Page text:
In mammals, endoreplication also increases H3K4 methylation by countering another epigenetic repression mechanism: X chromosome inactivation (XCI). In the giant polyploid trophoblast cells of the placenta, many X-linked genes escape XCI and exhibit biallelic expression. Interestingly, the lack of XCI is not caused by a failure to recruit Xist mRNA, a well-known XCI regulator. Instead, the escape from XCI may be a result of an unusual chromatin status in polyploid giant trophoblasts, which contains an abundance of not only active H3K4 marks but also the repressive H3K27me3 mark (Corbel et al., 2013). Fascinatingly, this mixture of active and repressive marks mirrors the “bivalent chromatin” signature of embryonic stem cells, which is thought to facilitate gene repression while maintaining key genes in a poised state (Bernstein et al., 2006). Perhaps polyploid trophoblasts use bivalent chromatin to bypass XCI, thus achieving repression while retaining the ability to enhance specific X chromosome transcripts in response to external signals such as hormones in the placental environment. Collectively, the aforementioned examples highlight that the relationship between total cellular ploidy and RNA levels can be far from linear, underscoring that it’s too simplistic to think of a polyploid cell as a big diploid cell.
When times get rough, it’s good to be polyploid
The aforementioned examples highlight the incredible biological diversity and molecular repertoire of polyploid cells. From such diversity, are there common threads in terms of polyploidy’s function? Accumulating evidence suggests there may be, in response to cellular stresses.
All organisms face cellular stress from DNA damage. A recurring theme is that polyploidy promotes DNA damage insensitivity. A priori, this may make sense because extra genome copies means extra repair templates and higher damage doses needed to cause detrimental genome changes. For example, in Arabidopsis thaliana, UV exposure drives increased endopolyploidy in leaves (Gegas et al., 2014). But beyond extra gene copies, specific DNA damage response alterations occur in many polyploid cells. The polyploid bacterium Deinococcus radiodurans is highly resistant to DNA damage and efficiently reassembles its genome even if has been shattered by excessive double-strand DNA breaks. This involves extended synthesis-dependent strand annealing, a recently identified DNA repair mechanism (Zahradka et al., 2006).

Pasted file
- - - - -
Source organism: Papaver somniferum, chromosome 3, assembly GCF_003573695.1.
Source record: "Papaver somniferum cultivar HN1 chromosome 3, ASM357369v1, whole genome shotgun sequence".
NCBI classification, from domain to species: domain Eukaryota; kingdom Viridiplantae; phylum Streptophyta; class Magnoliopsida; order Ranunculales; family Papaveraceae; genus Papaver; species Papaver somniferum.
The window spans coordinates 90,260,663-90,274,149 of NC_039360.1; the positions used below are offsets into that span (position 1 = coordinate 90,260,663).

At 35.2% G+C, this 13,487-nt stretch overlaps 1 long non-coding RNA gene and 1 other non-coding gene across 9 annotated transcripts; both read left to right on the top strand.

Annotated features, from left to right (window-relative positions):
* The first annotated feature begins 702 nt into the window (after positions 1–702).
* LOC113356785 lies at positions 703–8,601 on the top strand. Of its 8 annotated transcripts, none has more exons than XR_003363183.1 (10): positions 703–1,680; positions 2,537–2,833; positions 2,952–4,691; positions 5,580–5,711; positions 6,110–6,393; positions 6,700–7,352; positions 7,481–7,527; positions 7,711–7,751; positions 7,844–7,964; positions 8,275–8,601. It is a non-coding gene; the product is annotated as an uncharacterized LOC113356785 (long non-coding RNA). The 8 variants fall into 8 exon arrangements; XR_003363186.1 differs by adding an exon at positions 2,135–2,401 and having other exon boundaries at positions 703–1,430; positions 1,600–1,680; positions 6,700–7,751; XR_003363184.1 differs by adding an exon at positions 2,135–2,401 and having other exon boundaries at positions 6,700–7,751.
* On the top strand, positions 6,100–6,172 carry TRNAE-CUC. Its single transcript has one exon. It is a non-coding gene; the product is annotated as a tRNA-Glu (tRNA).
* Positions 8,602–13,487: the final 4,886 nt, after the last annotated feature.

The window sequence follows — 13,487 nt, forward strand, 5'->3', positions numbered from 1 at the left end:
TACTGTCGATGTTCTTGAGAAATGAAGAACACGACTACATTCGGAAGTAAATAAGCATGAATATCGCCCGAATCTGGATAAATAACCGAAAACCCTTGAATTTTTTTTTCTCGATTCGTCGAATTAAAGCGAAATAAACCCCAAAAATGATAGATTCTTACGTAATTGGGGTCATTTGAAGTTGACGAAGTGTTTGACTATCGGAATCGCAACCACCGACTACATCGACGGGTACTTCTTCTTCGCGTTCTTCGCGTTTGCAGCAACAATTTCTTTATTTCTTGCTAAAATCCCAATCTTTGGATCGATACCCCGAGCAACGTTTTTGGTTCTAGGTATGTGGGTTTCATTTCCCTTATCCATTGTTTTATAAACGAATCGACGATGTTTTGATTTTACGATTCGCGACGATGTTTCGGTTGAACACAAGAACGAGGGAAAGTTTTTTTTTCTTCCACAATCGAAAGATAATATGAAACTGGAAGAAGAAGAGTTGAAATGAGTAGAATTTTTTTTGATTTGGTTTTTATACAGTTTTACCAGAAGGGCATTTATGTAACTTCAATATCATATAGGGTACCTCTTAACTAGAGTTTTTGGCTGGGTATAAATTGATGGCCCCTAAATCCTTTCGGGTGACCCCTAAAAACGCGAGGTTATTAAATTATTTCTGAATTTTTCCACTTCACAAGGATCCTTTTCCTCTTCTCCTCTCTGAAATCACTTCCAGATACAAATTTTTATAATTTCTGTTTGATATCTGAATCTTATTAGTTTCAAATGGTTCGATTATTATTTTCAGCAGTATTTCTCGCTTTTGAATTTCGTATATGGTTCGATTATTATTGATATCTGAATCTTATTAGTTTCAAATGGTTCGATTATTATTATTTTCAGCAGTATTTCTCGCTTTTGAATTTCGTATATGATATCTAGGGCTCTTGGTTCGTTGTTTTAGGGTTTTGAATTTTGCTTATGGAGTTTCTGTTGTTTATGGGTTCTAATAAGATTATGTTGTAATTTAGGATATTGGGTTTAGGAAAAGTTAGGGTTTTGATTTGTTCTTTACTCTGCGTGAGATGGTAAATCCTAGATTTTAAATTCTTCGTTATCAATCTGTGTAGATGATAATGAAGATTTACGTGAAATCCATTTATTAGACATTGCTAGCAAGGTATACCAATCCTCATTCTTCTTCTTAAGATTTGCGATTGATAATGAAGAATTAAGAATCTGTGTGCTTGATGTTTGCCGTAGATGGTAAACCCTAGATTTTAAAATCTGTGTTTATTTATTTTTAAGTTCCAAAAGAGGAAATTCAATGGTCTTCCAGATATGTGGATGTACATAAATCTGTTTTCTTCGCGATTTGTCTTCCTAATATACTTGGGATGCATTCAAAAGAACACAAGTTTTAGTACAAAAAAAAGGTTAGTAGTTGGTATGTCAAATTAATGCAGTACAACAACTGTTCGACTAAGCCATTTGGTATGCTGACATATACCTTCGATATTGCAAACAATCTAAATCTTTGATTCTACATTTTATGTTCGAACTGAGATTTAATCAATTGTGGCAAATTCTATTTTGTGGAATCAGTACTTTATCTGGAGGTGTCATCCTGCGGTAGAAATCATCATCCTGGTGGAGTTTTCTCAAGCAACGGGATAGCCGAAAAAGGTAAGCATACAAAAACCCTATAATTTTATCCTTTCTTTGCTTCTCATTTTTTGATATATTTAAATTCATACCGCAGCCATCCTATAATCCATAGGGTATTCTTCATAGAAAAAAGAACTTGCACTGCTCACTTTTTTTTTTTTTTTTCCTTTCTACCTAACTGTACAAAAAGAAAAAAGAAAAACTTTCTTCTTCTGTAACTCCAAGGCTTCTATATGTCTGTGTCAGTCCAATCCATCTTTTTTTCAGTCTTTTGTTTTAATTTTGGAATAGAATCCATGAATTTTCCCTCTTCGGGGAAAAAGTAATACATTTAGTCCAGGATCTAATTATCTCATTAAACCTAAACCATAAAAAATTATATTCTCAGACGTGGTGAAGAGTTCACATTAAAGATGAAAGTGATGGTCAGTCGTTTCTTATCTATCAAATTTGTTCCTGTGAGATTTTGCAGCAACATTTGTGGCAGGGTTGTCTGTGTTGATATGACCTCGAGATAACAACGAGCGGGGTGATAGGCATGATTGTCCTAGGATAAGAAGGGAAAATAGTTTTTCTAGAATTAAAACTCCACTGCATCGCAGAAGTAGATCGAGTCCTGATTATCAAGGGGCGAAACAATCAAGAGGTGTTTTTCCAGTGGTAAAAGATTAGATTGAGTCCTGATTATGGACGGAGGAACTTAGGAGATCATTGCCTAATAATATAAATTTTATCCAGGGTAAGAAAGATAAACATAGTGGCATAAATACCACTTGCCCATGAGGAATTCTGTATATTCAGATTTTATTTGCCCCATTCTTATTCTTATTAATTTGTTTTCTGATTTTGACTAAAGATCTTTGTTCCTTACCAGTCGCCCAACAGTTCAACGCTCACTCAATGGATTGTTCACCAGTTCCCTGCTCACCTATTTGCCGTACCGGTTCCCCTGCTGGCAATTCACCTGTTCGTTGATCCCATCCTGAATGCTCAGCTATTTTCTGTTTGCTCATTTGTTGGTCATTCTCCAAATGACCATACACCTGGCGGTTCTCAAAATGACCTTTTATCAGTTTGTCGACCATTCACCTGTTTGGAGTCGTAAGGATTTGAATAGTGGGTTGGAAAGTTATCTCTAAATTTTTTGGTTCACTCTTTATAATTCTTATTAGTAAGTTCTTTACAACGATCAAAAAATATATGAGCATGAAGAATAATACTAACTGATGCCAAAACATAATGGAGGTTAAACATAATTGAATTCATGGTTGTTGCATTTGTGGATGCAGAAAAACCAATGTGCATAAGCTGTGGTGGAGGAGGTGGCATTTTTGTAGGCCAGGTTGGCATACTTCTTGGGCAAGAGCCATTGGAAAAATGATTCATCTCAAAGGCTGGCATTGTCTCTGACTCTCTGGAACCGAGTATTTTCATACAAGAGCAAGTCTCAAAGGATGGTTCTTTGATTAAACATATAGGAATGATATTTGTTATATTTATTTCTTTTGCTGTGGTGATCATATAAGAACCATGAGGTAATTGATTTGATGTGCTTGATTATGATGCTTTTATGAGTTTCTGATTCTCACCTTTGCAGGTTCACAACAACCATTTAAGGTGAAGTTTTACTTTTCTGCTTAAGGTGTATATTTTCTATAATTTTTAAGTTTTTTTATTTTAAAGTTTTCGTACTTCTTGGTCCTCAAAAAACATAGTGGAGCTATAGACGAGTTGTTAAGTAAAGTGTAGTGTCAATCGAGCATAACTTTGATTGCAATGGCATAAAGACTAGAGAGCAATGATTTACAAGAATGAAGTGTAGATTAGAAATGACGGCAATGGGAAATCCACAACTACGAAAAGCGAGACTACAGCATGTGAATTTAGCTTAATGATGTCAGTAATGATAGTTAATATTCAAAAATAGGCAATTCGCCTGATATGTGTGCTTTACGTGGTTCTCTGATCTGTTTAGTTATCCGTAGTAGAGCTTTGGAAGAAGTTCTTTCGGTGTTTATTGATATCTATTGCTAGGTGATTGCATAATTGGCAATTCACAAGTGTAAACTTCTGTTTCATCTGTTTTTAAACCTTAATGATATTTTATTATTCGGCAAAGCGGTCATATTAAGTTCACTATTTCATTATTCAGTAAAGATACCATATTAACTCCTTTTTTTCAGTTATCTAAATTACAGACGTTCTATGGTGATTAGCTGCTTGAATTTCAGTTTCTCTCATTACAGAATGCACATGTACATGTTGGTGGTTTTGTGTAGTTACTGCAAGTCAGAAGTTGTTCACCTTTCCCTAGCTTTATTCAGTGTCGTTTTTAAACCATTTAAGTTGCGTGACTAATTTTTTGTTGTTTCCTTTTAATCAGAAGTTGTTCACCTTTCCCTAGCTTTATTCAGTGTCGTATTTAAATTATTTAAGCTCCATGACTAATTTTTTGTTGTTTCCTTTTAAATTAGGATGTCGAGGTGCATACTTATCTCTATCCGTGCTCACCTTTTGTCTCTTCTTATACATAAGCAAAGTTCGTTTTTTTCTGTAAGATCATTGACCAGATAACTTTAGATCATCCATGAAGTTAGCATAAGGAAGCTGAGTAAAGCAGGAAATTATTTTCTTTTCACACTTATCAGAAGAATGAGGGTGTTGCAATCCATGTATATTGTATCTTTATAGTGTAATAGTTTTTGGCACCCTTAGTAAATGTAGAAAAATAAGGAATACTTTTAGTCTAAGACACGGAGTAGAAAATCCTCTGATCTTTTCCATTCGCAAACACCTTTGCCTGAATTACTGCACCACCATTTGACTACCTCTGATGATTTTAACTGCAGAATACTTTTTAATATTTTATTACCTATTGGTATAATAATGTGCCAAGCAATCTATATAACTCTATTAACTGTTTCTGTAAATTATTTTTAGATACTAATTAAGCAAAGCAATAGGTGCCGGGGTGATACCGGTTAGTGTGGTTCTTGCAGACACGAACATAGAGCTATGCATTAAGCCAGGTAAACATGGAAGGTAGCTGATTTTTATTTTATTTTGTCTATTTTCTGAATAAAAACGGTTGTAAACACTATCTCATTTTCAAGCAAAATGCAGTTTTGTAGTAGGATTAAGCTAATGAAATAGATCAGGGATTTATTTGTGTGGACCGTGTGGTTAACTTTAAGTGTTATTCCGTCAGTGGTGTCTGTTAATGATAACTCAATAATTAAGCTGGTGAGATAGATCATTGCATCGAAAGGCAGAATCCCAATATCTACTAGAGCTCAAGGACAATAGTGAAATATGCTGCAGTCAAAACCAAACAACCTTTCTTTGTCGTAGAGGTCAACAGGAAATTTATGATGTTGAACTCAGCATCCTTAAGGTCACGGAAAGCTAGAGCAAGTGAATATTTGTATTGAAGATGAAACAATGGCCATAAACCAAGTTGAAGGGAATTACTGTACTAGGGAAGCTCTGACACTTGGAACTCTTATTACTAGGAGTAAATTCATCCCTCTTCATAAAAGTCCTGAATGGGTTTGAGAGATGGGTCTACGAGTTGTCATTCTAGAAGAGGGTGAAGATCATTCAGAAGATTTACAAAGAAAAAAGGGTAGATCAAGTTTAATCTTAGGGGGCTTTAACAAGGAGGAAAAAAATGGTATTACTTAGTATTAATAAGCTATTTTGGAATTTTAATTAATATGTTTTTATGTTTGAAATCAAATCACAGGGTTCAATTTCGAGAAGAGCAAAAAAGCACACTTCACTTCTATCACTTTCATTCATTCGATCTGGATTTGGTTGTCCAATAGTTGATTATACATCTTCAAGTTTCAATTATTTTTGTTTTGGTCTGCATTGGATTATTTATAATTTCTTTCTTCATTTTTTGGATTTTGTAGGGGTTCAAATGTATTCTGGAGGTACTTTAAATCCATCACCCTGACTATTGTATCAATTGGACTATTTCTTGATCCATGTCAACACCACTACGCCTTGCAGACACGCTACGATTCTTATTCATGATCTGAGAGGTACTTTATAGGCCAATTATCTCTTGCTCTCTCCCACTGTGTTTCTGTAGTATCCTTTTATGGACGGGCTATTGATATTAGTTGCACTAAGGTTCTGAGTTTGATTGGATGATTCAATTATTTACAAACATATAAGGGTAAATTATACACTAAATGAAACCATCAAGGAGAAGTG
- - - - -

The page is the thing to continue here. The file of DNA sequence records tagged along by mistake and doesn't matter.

Multiple endoreplicated polyploid Drosophila tissues exhibit DNA damage insensitivity (Mehrotra et al., 2008), caused in part by epigenetic silencing of proapoptotic genes and enhanced proteolysis of the DNA damage regulator p53 (Zhang et al., 2014). p53 is also down-regulated in mammalian placental trophoblasts (Soloveva and Linzer, 2004), and p53 inactivity increases proliferation of mammalian polyploid cells in many contexts (Wong and Stearns, 2005; Ganem et al., 2014). The kinase Chk1 is also inactivated in mammalian trophoblasts, rendering these cells insensitive to DNA damage (Ullah et al., 2008). Thus, diverse mechanisms tie polyploidy to inhibition of DNA damage signaling.
Outside of DNA damage, pathogenic fungi also use polyploidy to adapt to host stresses. The fungal pathogen Cryptococcus neoformans increases cell size/genome content during human lung infection. These “Titan cells” resist phagocytosis by immune host cells (Zaragoza et al., 2010; Okagaki and Nielsen, 2012). Candida albicans, a prevalent human pathogenic fungus, polyploidizes in response to the antifungal drug fluconazole (FLC; Harrison et al., 2014). FLC exposure leads first to tetraploidy followed by missegregated chromosomes, creating FLC-resistant aneuploid progeny. In contrast to the oft-described negative attributes of aneuploidy, many FLC-resistant aneuploids show little fitness cost.
In nonpathogenic Saccharomyces cerevisiae, polyploid-induced genome change can also lead to selection of beneficial genotypes under stress conditions. Aneuploidy in yeast derived from a triploid parent drives proteomic changes not just of genes located on the aberrant chromosomes (Pavelka et al., 2010). These aneuploidies sometimes result in fitness benefits in response to a battery of stressful growth conditions. Both aneuploidy and an increased mutation rate can benefit polyploid cells under evolutionary pressure. A recent in vitro evolution study found that in response to growth on a poor carbon source, tetraploid S. cerevisiae undergo more rapid adaptation than diploids, as a result of more frequent beneficial mutations and stronger fitness effects (Selmecki et al., 2015). Although the aforementioned studies focused on ploidy variation in a single nucleus, recent study of the multinucleate fungus Ashbya gossypii subjected to a panel of stress stimuli found that polyploid cells can revert to a haploid state (Anderson et al., 2015). Collectively, it’s clear polyploidy is a nonneutral player under conditions of selective pressure.